In each installment of The Artists, T highlights a recent or little-shown work by a Black artist, along with a few words from that artist putting the work into context. This week, we’re looking at a piece by Tyler Mitchell, a photographer and filmmaker who focuses on Black subjects and is invested in creating a more equitable aesthetic culture.
Name: Tyler Mitchell
Based in: Brooklyn
Originally from: Atlanta
When and where did you make this work? I made this work on the roof of my first real apartment, on Avenue B in New York. I had a small two-bedroom, which I shared with my friend and (often) cinematographer on film projects, Owen Smith-Clark. This image is of my best friend, Santangelo Williams. Aside from being a complete creative genius, San is one of the first friends who came out to me growing up together in Georgia. For that and many other reasons, he’s always been an emblem of the ever-expanding notions of Black masculinity that I touch on in my work.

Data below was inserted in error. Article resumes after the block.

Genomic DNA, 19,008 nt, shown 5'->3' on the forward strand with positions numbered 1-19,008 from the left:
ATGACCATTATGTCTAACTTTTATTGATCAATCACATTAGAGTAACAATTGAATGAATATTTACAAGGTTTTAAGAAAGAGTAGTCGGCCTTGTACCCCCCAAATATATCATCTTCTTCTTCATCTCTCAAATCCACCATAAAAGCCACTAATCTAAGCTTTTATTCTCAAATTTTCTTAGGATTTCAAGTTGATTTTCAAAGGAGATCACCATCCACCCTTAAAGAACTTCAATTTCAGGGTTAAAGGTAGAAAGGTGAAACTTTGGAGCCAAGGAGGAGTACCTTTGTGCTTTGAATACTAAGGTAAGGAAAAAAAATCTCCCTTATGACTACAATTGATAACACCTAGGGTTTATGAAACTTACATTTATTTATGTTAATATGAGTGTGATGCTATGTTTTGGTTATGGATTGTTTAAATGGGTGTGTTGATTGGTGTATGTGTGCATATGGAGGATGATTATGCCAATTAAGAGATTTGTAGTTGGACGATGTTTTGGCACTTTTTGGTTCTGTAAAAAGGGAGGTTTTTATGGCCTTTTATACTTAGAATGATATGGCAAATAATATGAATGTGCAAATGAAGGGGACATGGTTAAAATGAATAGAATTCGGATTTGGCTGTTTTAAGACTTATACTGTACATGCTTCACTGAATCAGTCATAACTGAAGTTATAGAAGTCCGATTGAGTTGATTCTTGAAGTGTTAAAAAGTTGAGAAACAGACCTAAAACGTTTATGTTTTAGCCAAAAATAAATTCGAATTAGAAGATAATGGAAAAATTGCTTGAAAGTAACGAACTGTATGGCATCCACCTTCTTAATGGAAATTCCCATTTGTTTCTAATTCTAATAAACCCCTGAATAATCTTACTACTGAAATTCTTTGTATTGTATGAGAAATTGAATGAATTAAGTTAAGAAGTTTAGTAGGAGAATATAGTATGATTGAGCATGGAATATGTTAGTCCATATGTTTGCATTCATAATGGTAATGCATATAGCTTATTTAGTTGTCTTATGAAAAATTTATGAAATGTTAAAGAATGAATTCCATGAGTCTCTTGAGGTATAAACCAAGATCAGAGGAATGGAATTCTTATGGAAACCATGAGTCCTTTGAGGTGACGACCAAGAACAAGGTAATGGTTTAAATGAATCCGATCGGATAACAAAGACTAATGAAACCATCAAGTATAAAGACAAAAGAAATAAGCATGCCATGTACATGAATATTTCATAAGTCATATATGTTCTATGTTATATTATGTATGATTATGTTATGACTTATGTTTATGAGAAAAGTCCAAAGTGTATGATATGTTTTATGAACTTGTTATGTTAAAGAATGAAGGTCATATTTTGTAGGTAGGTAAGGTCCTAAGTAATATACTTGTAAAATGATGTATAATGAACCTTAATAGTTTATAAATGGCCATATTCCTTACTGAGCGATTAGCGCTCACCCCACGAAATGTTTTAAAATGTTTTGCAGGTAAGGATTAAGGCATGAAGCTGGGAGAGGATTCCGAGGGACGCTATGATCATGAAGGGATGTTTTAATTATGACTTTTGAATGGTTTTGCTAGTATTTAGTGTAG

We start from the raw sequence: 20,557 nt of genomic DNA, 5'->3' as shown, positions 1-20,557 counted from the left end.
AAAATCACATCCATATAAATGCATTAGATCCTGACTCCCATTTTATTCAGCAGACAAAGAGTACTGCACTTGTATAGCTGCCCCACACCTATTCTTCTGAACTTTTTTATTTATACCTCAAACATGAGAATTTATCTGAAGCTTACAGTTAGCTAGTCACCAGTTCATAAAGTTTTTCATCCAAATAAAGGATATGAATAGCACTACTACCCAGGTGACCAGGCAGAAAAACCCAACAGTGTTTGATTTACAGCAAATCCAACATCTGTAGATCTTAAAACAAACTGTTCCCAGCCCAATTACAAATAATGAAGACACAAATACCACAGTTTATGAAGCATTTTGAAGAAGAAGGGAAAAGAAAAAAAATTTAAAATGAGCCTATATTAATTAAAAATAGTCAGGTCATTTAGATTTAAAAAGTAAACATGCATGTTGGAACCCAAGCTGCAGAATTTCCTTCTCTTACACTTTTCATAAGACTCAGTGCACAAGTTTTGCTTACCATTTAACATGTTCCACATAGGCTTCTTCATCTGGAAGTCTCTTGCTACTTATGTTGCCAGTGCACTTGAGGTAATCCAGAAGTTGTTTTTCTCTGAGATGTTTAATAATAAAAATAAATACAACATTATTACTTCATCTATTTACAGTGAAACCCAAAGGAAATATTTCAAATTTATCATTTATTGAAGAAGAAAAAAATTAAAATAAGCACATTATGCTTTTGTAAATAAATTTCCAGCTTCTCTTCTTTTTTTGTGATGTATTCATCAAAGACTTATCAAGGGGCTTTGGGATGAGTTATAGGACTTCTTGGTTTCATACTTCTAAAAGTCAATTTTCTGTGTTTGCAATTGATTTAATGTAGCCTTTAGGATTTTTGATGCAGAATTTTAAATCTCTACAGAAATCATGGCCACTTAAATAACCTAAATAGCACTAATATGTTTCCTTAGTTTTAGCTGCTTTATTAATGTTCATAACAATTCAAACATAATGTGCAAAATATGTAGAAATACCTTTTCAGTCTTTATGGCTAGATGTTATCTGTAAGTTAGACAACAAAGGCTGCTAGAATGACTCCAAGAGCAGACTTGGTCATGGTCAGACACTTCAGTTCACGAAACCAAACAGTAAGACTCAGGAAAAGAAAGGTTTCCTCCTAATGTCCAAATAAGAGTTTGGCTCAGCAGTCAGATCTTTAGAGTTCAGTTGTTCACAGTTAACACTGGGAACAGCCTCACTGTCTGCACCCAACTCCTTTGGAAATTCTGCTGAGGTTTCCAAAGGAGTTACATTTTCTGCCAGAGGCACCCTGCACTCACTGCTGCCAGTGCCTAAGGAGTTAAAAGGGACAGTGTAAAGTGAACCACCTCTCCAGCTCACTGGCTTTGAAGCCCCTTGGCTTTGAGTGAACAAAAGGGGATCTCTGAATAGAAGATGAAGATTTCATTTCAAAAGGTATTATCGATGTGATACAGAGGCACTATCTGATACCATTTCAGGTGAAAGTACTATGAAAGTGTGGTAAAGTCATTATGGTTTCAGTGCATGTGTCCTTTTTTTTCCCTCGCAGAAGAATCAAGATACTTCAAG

Can you describe what’s going on in it? San is standing beautifully and stoically in front of my lens in a knit tank top with a tear running down his face. The tear actually came from a crazy gust of wind, which just goes to show how happy accidents create poignant moments.
What inspired you to make this work? This took place in 2016, when I was in a moment of pure experimentation with fashion and portraiture of friends. I was dressing friends using what I had in my closet. I would take intimate portraits of them in my home or in areas of New York. I would often create little sets. This was born out of that early series of experiments in honest portraiture of friends.
What’s the work of art in any medium that changed your life? Earlie Hudnall Jr.’s “Cooling Down, 3rd Ward, Houston, Texas” (1997). Just the ease, but also the sensuousness that exists in that picture was a revelation for me and influenced a lot of my work.